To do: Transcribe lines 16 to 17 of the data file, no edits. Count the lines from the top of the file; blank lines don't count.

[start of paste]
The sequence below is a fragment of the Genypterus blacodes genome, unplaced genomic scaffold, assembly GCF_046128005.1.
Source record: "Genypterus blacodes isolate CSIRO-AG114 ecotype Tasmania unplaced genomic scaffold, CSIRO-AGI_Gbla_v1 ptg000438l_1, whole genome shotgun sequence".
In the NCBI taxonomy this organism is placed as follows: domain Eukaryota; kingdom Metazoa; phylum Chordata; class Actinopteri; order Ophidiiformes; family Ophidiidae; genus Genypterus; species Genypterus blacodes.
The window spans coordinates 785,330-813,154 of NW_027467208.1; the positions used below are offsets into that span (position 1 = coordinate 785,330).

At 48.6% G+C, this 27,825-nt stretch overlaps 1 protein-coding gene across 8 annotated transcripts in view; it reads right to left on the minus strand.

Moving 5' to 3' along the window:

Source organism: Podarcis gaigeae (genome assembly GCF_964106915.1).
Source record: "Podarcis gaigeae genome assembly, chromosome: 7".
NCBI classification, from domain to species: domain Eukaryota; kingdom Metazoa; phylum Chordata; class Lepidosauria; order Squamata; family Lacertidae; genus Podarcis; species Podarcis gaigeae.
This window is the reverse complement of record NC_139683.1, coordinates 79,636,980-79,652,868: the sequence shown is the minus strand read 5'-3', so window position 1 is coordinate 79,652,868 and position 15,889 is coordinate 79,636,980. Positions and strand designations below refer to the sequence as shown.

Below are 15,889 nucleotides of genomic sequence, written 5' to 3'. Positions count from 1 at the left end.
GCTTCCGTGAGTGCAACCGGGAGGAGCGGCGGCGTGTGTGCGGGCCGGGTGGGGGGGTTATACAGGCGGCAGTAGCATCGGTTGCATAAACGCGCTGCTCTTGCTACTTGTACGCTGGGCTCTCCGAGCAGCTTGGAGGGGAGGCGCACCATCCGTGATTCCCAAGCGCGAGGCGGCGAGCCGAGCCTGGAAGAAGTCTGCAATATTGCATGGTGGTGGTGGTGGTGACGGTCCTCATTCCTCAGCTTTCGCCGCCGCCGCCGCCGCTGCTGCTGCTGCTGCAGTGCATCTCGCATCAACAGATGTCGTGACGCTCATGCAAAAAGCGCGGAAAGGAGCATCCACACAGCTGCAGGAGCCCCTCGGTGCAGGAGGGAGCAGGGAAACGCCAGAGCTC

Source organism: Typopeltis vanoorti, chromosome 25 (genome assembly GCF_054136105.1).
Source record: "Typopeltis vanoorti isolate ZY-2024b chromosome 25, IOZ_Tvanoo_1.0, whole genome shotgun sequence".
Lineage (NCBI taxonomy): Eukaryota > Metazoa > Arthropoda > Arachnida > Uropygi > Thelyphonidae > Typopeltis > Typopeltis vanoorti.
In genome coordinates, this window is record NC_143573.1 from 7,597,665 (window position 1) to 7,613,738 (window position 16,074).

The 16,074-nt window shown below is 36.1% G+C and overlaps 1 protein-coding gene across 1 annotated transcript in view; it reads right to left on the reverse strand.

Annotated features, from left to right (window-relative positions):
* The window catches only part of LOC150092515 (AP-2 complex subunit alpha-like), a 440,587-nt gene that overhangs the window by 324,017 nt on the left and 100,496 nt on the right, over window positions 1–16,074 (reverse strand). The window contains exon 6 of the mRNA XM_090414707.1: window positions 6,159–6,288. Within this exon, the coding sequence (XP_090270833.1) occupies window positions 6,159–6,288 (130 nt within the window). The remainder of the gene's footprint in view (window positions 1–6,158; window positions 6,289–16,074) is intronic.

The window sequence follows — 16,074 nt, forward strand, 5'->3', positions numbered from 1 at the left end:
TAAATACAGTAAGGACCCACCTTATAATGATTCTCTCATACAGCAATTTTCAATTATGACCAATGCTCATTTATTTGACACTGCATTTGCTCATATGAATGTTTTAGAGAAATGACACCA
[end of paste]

In genome coordinates, this window is record NC_143573.1 from 7,597,665 (window position 1) to 7,613,738 (window position 16,074).

The 16,074-nt window shown below is 36.1% G+C and overlaps 1 protein-coding gene across 1 annotated transcript in view; it reads right to left on the reverse strand.